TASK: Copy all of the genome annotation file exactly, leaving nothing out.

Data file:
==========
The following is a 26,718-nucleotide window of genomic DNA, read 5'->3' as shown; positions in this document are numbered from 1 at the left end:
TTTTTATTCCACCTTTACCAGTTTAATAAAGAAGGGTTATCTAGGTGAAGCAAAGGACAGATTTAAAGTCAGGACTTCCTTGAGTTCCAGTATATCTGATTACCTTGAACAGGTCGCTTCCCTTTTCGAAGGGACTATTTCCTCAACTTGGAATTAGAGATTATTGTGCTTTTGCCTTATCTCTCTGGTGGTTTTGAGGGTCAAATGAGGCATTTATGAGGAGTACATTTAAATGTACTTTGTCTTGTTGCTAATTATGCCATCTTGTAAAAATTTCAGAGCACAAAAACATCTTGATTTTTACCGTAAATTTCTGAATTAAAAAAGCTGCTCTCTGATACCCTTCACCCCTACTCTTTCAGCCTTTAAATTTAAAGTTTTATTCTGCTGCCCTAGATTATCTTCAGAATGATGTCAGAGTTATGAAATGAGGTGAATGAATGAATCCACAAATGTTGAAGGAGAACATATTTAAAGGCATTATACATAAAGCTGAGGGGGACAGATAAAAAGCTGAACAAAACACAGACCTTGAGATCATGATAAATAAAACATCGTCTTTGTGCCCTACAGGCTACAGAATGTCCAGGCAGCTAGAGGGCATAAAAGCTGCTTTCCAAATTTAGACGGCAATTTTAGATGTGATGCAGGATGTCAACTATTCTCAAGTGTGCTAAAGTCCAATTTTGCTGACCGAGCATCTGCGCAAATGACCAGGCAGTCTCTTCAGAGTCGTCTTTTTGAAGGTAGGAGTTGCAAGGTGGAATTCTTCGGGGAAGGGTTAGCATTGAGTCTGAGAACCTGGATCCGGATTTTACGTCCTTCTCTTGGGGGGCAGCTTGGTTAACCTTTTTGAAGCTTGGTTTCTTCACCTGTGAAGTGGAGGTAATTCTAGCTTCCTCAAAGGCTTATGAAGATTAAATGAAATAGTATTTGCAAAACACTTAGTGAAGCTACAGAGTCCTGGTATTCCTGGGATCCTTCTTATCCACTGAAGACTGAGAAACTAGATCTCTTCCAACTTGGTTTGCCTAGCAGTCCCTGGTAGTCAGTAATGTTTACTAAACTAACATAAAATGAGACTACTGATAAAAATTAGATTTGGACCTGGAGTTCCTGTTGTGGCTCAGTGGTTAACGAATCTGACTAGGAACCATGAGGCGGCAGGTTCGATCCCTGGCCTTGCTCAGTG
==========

The following is a 26,718-nucleotide window of genomic DNA, read 5'->3' as shown; positions in this document are numbered from 1 at the left end:
TTTTTATTCCACCTTTACCAGTTTAATAAAGAAGGGTTATCTAGGTGAAGCAAAGGACAGATTTAAAGTCAGGACTTCCTTGAGTTCCAGTATATCTGATTACCTTGAACAGGTCGCTTCCCTTTTCGAAGGGACTATTTCCTCAACTTGGAATTAGAGATTATTGTGCTTTTGCCTTATCTCTCTGGTGGTTTTGAGGGTCAAATGAGGCATTTATGAGGAGTACATTTAAATGTACTTTGTCTTGTTGCTAATTATGCCATCTTGTAAAAATTTCAGAGCACAAAAACATCTTGATTTTTACCGTAAATTTCTGAATTAAAAAAGCTGCTCTCTGATACCCTTCACCCCTACTCTTTCAGCCTTTAAATTTAAAGTTTTATTCTGCTGCCCTAGATTATCTTCAGAATGATGTCAGAGTTATGAAATGAGGTGAATGAATGAATCCACAAATGTTGAAGGAGAACATATTTAAAGGCATTATACATAAAGCTGAGGGGGACAGATAAAAAGCTGAACAAAACACAGACCTTGAGATCATGATAAATAAAACATCGTCTTTGTGCCCTACAGGCTACAGAATGTCCAGGCAGCTAGAGGGCATAAAAGCTGCTTTCCAAATTTAGACGGCAATTTTAGATGTGATGCAGGATGTCAACTATTCTCAAGTGTGCTAAAGTCCAATTTTGCTGACCGAGCATCTGCGCAAATGACCAGGCAGTCTCTTCAGAGTCGTCTTTTTGAAGGTAGGAGTTGCAAGGTGGAATTCTTCGGGGAAGGGTTAGCATTGAGTCTGAGAACCTGGATCCGGATTTTACGTCCTTCTCTTGGGGGGCAGCTTGGTTAACCTTTTTGAAGCTTGGTTTCTTCACCTGTGAAGTGGAGGTAATTCTAGCTTCCTCAAAGGCTTATGAAGATTAAATGAAATAGTATTTGCAAAACACTTAGTGAAGCTACAGAGTCCTGGTATTCCTGGGATCCTTCTTATCCACTGAAGACTGAGAAACTAGATCTCTTCCAACTTGGTTTGCCTAGCAGTCCCTGGTAGTCAGTAATGTTTACTAAACTAACATAAAATGAGACTACTGATAAAAATTAGATTTGGACCTGGAGTTCCTGTTGTGGCTCAGTGGTTAACGAATCTGACTAGGAACCATGAGGCGGCAGGTTCGATCCCTGGCCTTGCTCAGTG